Lois studied at the Doon School of Fine Arts, the Art College of Ontario and Fleming College, receiving diplomas in Fine Arts. As you might expect, Lois does not limit herself to one medium but expresses herself in many ways, using a variety of methods and tools. Lois is also a writer and has recently published three books. In the words of author M. Morgan McKnight, “These works reflect Lois’s life, a life lived close to the earth and the beat of its heart. She sings songs in the darkness of tragedy and shines a lens on the glow of day, mixing colours and words for our delight.”

Embracing life fully has taken Lois on a path, which included travel on six continents and a wealth of experience. She is now settled in Bobcaygeon and continues to lead a busy life writing, painting and volunteering in church and community.


Jim Majury, although a native of Toronto, spent much of his youth in the woodlands around the family cottage near Uxbridge, Ontario. He began sketching flora and fauna in the region at an early age and used any scrap of paper he could find.

Jim attended a four year art course at Danforth Technical School in the east end of Toronto and after graduation worked in commercial art for four years.

In 1952 Jim joined the Toronto Police Department and married Peggy. Jim and Peggy raised three children; Eric, Donna and Bruce. During his time with the Toronto police force Jim continued to hone his artistic abilities by drawing composites of suspects and wanted persons. Jim also published a cartoon strip relating to wildlife, conversation and ecology. Jim’s composites assisted law enforcement agencies across Canada and the United States.

Jim retired from police work in 1985 to give his full attention to his first love, painting and drawing. Both police work and fine art may seem miles apart but according to Jim, attention to detail is a necessary ingredient in both.

Jim’s artistic interested are varied and include cartooning, portraiture, landscapes and depicting North American wildlife. Jim strives to depict animals accurately in their natural habitats displaying the common behaviour that we seldom see such as, less than expert hunting prowess and playful interplay.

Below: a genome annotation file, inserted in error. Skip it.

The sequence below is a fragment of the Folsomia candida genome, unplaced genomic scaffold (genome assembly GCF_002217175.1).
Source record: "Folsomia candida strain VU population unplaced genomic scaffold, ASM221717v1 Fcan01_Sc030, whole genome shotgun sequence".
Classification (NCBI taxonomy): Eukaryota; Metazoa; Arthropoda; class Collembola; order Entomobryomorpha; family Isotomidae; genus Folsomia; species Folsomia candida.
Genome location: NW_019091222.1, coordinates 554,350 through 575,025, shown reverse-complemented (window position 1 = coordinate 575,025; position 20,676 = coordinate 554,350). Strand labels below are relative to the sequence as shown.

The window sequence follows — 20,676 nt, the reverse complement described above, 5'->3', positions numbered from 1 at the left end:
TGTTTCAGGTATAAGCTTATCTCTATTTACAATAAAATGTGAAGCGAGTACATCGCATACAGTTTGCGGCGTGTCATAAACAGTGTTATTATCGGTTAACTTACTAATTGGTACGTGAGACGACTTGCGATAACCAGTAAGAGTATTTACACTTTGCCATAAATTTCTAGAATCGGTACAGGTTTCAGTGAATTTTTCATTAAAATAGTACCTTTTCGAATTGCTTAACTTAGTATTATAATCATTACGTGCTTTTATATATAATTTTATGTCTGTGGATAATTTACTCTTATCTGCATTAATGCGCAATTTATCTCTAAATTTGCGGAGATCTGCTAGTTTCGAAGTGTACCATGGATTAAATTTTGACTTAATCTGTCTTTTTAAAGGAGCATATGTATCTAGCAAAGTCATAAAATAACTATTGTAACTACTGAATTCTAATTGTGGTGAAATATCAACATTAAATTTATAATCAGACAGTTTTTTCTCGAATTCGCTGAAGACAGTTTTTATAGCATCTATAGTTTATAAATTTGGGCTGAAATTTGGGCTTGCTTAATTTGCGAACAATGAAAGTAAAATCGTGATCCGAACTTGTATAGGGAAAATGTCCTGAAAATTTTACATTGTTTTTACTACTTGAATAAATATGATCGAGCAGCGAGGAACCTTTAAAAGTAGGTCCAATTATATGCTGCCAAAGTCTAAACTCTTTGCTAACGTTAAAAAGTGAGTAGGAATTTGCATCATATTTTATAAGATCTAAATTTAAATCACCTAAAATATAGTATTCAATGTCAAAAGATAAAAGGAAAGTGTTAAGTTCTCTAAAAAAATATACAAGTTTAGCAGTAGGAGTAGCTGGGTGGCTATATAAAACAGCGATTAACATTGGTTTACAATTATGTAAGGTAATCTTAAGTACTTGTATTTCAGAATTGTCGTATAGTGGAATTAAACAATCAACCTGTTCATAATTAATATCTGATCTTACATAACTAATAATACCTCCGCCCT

Jim is an avid supporter of North American conservation and animal rescue organizations as well as a regular contributor to conservation groups including Ducks Unlimited, Wildlife Habitat Canada and wildlife care groups continent wide.

Jim’s original paintings and limited edition are in private corporate collections throughout the world but Jim considers his the Whetung Art Gallery in Curve Lake, Ontario his home gallery.


            The philosophy guiding my art can be described by answering
the three simple questions of Why? What? How?

The answer to the ‘Why’ question, at its most fundamental level, is that I did not choose to be an artist. The innate desire to create has been part of my personality since early childhood and for as long as I can remember. My natural inclination for realism in my work comes from the simple fact that reality is the foundation by which we all experience our lives. This in turn establishes a universal visual language that has the ability to convey even the most nuanced and specific ideas, be they physical, intellectual, or emotional.

What I paint is an expression of my experiencing real life as a thinking, feeling person. Much of daily life is often thought of as ordinary, even mundane, and this can make us rather complacent about familiar surroundings and what we thing of as ordinary and uninspiring. A deeper contemplation however, reveals that there is something profound even in the most simple, commonplace things. It is the deep realization of existence itself, the marvel of ‘to be or not to be’ applied to all things.

As to how I produce an actual work, drawing is the unifying component of my art, from concept to completion. Observing through the act of drawing results in a heightened sense of things. Ideas are fleshed out and made concrete through drawing, and final paintings are extensions of the drawing process. I place no special value on the ingredients that go into creating an image. Colour, tone, detail, etc. are essentially neutral in and of themselves and I never utilize them simply for their own sake. These things take on value only to the degree in which they contribute effectively to conveying the point of any particular work. The desired effect in the finished work always relies on being highly selective in what extent these features are chosen and manipulated. It is a fragile balance that can easily be lost.